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Rich Dad's Retire Young Retire Rich (Rich Dad's (Audio)) MP3 CD – Unabridged, April 1, 2014
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About the Author
Best known as the author of Rich Dad Poor Dad―the #1 personal finance book of all time―Robert Kiyosaki has challenged and changed the way tens of millions of people around the world think about money. He is an entrepreneur, educator, and investor who believes that each of us has the power to makes changes in our lives, take control of our financial future, and live the rich life we deserve. With perspectives on money and investing that often contradict conventional wisdom, Robert has earned an international reputation for straight talk, irreverence, and courage and has become a passionate and outspoken advocate for financial education. Robert's most recent books―Why the Rich Are Getting Richer and More Important Than Money―were published in the spring of 2017 to mark the 20th Anniversary of the 1997 release of Rich Dad Poor Dad. That book and its messages, viewed around the world as a classic in the personal finance arena, have stood the test of time. Why the Rich Are Getting Richer, released two decades after the international blockbuster bestseller Rich Dad Poor Dad, is positioned as Rich Dad Graduate School.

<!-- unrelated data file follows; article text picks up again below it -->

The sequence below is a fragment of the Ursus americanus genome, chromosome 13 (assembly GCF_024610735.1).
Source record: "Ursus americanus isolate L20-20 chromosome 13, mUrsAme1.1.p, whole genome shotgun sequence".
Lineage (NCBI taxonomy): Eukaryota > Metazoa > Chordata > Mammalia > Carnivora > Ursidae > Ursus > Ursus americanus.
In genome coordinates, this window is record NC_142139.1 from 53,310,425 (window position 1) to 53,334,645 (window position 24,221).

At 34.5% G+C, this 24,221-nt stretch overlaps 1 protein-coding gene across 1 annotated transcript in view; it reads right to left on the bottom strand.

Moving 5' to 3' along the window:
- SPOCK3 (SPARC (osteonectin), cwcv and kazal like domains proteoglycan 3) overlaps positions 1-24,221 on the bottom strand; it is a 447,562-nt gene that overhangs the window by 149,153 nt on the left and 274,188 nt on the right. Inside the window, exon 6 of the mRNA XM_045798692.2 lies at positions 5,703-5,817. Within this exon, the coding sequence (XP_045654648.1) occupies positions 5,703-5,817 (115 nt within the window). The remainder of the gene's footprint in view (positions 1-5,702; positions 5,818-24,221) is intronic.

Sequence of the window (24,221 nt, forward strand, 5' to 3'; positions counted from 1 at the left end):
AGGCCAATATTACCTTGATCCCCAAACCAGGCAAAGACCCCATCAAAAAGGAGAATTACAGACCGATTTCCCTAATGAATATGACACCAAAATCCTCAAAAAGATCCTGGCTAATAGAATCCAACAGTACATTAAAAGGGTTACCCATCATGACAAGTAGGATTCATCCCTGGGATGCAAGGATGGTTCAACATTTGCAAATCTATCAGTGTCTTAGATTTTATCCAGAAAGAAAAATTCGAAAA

Tim Wheeler has received over 150 national and international awards for his work in radio. In addition to his voice work in both radio commercials and books, he writes, produces and records Obstructed View, an award-winning humor column that appears both in print and on several radio stations.
- Publisher : Rich Dad on Brilliance Audio; Unabridged edition (April 1, 2014)
- Language : English
- ISBN-10 : 1491511532
- ISBN-13 : 978-1491511534
- Item Weight : 3.5 ounces
- Dimensions : 5.5 x 5.5 x 0.25 inches
- Best Sellers Rank: #2,273,603 in Books (See Top 100 in Books)
- Customer Reviews:
About the author
Top reviews from the United States
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I'm sure that I gained some nuggets of information from this book however it could have been condensed into a much shorter book. Robert often talks about the value of your time, lesson #1 don't read this book if you value your time.
I just finished this book and am pleased to say that I completely disagree with anyone who says this is a "re-hash" of prior books or information. While Kiyosaki does recount some of the same stories and experiences as in prior books, it is critical to note that the purpose for doing so and the perspective from which the reader should view the story is very different.
I believe Kiyosaki's purpose in writing this book is to try to "get through" to many of the people who "don't get it" after reading Rich Dad Poor Dad, The Cashflow Quadrant, or Rich Dad's Guide to Investing. He does this by focusing like a laser on two main ideas: The idea of "context" versus "content" and the power of leverage. These two themes permeate the book and if you read/listen with an open mind, and truly internalize what Kiyosaki is trying to communicate, you will realize that this book just may be the most important of the entire series.